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Gold, incentives and meh

No wish for dissent in CVD prevention

In reply to Dr Peter Brindle (‘Claims about QRISK do not serve debate’, pulsetoday., may I apologise for any offence my comments may have caused.

In reply to Dr Peter Brindle (‘Claims about QRISK do not serve debate', pulsetoday., may I apologise for any offence my comments may have caused.

I have no wish to cause unnecessary dissent in the field of cardiovascular disease prevention, which has for too long been riven by controversy, and controversy in medicine breeds inactivity.

That is the last thing we want when evidence for the benefit of statin and antihypertensive therapy is so strong.

It was for this reason I insisted anything I wrote as a counterpoint to Professor Julia Hippisley-Cox was seen by her before publication so she could respond to it in her article published at the same time.

I was not shown the editing or final version, so it is not correct to say the article was mine: rather it should be viewed as reporting.

Dr Brindle was himself a member of the NICE lipid management guideline development committee and so he would be better placed than me to know why QRISK was proposed as the method of CVD risk estimation in the draft guidance sent to stakeholders, yet in the final report a modified version of Framingham was recommended.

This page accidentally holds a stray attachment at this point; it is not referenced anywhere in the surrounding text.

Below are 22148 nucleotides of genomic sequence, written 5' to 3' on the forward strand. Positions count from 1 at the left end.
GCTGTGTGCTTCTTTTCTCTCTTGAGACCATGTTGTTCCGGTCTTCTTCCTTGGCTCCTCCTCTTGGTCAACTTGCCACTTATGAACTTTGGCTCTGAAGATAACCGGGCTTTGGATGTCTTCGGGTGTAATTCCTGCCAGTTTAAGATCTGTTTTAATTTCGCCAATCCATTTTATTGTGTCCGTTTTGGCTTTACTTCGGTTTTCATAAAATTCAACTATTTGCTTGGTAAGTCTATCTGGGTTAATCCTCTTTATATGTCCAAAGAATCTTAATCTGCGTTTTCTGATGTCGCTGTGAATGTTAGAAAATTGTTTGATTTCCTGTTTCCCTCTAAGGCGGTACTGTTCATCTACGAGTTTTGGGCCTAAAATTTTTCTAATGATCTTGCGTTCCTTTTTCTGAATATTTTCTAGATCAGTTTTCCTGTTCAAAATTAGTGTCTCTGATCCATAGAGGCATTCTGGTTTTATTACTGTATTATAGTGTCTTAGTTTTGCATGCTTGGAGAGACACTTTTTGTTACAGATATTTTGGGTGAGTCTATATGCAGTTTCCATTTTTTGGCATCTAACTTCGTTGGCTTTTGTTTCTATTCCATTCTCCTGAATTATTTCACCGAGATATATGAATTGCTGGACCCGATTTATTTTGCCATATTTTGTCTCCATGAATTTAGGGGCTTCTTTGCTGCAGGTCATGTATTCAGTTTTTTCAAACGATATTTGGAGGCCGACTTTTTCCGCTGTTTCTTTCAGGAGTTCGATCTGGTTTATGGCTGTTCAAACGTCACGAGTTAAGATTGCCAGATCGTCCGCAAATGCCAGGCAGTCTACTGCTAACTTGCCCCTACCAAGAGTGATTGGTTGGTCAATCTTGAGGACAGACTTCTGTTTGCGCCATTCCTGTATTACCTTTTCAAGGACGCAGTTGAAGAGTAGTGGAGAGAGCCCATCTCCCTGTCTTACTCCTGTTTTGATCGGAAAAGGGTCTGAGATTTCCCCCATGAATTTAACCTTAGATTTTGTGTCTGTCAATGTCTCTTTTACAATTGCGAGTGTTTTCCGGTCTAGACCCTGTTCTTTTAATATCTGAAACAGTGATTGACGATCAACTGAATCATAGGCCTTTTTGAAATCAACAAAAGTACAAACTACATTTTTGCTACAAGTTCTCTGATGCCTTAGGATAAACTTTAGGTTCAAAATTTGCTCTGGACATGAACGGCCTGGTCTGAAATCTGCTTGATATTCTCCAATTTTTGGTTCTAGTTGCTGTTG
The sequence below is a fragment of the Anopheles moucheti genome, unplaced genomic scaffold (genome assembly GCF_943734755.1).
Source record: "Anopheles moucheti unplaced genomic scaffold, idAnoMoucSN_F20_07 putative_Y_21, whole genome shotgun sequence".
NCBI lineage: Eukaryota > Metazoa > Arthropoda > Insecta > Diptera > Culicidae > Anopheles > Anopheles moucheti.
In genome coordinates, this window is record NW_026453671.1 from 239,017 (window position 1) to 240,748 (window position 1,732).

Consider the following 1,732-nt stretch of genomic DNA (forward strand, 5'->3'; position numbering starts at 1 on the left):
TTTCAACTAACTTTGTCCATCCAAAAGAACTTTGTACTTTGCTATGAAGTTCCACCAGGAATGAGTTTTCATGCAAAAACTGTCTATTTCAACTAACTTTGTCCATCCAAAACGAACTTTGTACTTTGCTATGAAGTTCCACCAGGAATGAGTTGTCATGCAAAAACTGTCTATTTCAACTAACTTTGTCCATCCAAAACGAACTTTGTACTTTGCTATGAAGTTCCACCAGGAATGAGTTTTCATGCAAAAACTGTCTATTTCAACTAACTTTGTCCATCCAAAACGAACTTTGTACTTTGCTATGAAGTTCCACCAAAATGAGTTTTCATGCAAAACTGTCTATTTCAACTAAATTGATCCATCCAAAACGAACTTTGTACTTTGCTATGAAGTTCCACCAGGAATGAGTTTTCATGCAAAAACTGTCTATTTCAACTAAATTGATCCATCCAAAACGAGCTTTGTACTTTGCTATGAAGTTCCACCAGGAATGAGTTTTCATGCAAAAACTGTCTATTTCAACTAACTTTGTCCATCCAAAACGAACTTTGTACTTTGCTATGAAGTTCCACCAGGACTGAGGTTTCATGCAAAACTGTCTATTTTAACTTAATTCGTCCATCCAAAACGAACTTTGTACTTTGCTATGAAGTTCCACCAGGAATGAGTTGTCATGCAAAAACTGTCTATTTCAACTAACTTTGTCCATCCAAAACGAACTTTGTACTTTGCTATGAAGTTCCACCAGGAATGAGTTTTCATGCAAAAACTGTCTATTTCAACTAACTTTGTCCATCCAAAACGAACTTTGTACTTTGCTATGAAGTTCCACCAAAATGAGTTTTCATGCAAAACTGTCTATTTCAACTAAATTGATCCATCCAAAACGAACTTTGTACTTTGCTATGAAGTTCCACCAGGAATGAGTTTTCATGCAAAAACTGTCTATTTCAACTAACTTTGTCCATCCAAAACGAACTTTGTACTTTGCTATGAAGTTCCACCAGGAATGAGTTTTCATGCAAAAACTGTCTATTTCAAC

In the first report of QRISK based on the QRESEARCH database it was clearly stated that the median follow-up was six-and-a-half years (BMJ 2007;335:136).

In the next report, in which the THIN database was also studied, (and the QRISK equation modified) the median follow-up was around five years (Heart 2008;94:34).

In this latter report it is stated that HDL cholesterol was available in only 28.8% of male and 30.8% of female registrants in QRESEARCH and in 28.7% of men and 29.4% of women in THIN.

It would be remarkable if the total cholesterol to HDL cholesterol ratio was available more often than the HDL cholesterol.

The most important of my reported comments was that ‘we want to develop methods suited to the British population'. On this we agree.

Professor Hippisley-Cox and her co-workers clearly have an important part to play in that, but they have not yet modelled how effective QRISK would be in reducing CVD incidence in the British population compared with Framingham or with offering, say, statins simply on the basis of age.

Professor Paul Durrington

Professor of medicine at the University of Manchester

Editor's note

The QRISK2 evaluation published earlier this year (BMJ 2008; 336:a332) cites cholesterol-HDL ratios in the derivation cohort for 32.4% of men and 34.3% of women.

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